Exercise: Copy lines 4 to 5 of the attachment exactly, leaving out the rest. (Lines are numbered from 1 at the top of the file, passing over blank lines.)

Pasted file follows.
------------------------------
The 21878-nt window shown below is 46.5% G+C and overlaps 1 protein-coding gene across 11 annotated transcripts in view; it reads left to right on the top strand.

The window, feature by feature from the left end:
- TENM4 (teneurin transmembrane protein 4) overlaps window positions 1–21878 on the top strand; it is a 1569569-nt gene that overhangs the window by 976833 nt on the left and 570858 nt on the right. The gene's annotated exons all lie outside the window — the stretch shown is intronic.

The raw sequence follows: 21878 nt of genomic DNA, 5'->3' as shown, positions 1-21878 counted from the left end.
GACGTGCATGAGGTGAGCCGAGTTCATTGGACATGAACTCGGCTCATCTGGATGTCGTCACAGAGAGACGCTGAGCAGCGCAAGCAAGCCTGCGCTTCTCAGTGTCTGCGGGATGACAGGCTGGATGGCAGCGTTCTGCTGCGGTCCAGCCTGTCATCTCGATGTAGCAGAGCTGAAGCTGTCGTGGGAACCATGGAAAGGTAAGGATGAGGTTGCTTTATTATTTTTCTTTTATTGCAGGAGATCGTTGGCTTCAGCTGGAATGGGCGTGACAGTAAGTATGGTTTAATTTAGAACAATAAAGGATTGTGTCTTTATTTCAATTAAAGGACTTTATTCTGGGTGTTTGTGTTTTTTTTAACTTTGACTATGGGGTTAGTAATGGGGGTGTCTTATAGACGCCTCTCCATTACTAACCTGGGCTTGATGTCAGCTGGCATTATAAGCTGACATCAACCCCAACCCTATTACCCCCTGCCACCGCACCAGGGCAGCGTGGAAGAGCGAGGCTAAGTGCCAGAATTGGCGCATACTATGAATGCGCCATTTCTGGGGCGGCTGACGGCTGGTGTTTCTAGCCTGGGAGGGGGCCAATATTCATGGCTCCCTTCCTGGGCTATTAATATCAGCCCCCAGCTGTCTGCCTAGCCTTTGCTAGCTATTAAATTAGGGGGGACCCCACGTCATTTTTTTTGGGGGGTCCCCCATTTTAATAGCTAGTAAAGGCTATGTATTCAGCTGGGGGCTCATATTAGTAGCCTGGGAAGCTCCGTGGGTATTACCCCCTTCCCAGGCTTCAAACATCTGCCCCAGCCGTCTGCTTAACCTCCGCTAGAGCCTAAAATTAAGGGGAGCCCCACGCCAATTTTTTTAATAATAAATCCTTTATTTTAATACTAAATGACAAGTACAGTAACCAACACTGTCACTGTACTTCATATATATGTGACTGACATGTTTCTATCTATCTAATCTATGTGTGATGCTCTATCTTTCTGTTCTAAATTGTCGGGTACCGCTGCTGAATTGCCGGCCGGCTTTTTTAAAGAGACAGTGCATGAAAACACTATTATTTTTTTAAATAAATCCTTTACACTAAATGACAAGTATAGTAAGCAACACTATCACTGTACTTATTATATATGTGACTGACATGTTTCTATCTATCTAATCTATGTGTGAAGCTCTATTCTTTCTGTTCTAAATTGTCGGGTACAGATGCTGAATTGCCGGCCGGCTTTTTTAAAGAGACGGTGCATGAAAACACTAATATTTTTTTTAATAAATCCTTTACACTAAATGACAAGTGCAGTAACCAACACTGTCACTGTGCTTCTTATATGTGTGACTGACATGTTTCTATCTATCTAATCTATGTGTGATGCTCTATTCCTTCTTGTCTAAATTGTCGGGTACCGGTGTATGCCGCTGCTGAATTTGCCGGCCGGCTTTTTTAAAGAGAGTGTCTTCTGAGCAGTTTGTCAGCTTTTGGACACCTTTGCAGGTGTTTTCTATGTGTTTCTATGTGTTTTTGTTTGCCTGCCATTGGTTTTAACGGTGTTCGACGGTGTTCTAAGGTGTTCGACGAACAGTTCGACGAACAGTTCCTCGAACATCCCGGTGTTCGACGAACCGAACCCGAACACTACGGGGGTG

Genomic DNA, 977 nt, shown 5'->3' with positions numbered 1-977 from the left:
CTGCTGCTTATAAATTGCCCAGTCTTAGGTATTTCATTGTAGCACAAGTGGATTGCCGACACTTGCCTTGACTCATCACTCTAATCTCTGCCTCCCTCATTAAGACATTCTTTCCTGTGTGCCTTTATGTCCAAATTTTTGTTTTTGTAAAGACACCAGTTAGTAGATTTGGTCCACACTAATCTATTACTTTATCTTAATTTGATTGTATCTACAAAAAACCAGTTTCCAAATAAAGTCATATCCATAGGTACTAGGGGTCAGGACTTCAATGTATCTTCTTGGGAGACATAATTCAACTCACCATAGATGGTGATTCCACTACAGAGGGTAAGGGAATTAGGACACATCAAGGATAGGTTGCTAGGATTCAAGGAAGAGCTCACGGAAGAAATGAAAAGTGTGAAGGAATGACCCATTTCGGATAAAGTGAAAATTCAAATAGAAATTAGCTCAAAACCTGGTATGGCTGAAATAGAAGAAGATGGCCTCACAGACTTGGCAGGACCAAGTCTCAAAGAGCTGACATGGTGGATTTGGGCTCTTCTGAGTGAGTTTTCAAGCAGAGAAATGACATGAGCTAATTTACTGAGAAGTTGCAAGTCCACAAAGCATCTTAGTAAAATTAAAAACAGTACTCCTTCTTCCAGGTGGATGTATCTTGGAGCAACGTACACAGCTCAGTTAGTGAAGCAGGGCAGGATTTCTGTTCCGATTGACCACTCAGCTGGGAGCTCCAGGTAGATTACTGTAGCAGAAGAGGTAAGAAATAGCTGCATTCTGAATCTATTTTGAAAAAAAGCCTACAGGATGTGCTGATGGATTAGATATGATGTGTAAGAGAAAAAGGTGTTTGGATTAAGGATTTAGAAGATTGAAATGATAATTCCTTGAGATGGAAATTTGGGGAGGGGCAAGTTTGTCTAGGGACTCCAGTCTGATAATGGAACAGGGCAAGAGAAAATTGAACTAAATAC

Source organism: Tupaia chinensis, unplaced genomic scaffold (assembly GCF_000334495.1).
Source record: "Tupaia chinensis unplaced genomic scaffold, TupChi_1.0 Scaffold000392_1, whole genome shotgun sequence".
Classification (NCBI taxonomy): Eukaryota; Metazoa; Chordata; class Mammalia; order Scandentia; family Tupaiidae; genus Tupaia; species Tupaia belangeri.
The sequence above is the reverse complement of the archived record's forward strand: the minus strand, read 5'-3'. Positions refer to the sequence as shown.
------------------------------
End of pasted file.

The raw sequence follows: 21878 nt of genomic DNA, 5'->3' as shown, positions 1-21878 counted from the left end.
GACGTGCATGAGGTGAGCCGAGTTCATTGGACATGAACTCGGCTCATCTGGATGTCGTCACAGAGAGACGCTGAGCAGCGCAAGCAAGCCTGCGCTTCTCAGTGTCTGCGGGATGACAGGCTGGATGGCAGCGTTCTGCTGCGGTCCAGCCTGTCATCTCGATGTAGCAGAGCTGAAGCTGTCGTGGGAACCATGGAAAGGTAAGGATGAGGTTGCTTTATTATTTTTCTTTTATTGCAGGAGATCGTTGGCTTCAGCTGGAATGGGCGTGACAGTAAGTATGGTTTAATTTAGAACAATAAAGGATTGTGTCTTTATTTCAATTAAAGGACTTTATTCTGGGTGTTTGTGTTTTTTTTAACTTTGACTATGGGGTTAGTAATGGGGGTGTCTTATAGACGCCTCTCCATTACTAACCTGGGCTTGATGTCAGCTGGCATTATAAGCTGACATCAACCCCAACCCTATTACCCCCTGCCACCGCACCAGGGCAGCGTGGAAGAGCGAGGCTAAGTGCCAGAATTGGCGCATACTATGAATGCGCCATTTCTGGGGCGGCTGACGGCTGGTGTTTCTAGCCTGGGAGGGGGCCAATATTCATGGCTCCCTTCCTGGGCTATTAATATCAGCCCCCAGCTGTCTGCCTAGCCTTTGCTAGCTATTAAATTAGGGGGGACCCCACGTCATTTTTTTTGGGGGGTCCCCCATTTTAATAGCTAGTAAAGGCTATGTATTCAGCTGGGGGCTCATATTAGTAGCCTGGGAAGCTCCGTGGGTATTACCCCCTTCCCAGGCTTCAAACATCTGCCCCAGCCGTCTGCTTAACCTCCGCTAGAGCCTAAAATTAAGGGGAGCCCCACGCCAATTTTTTTAATAATAAATCCTTTATTTTAATACTAAATGACAAGTACAGTAACCAACACTGTCACTGTACTTCATATATATGTGACTGACATGTTTCTATCTATCTAATCTATGTGTGATGCTCTATCTTTCTGTTCTAAATTGTCGGGTACCGCTGCTGAATTGCCGGCCGGCTTTTTTAAAGAGACAGTGCATGAAAACACTATTATTTTTTTAAATAAATCCTTTACACTAAATGACAAGTATAGTAAGCAACACTATCACTGTACTTATTATATATGTGACTGACATGTTTCTATCTATCTAATCTATGTGTGAAGCTCTATTCTTTCTGTTCTAAATTGTCGGGTACAGATGCTGAATTGCCGGCCGGCTTTTTTAAAGAGACGGTGCATGAAAACACTAATATTTTTTTTAATAAATCCTTTACACTAAATGACAAGTGCAGTAACCAACACTGTCACTGTGCTTCTTATATGTGTGACTGACATGTTTCTATCTATCTAATCTATGTGTGATGCTCTATTCCTTCTTGTCTAAATTGTCGGGTACCGGTGTATGCCGCTGCTGAATTTGCCGGCCGGCTTTTTTAAAGAGAGTGTCTTCTGAGCAGTTTGTCAGCTTTTGGACACCTTTGCAGGTGTTTTCTATGTGTTTCTATGTGTTTTTGTTTGCCTGCCATTGGTTTTAACGGTGTTCGACGGTGTTCTAAGGTGTTCGACGAACAGTTCGACGAACAGTTCCTCGAACATCCCGGTGTTCGACGAACCGAACCCGAACACTACGGGGGTG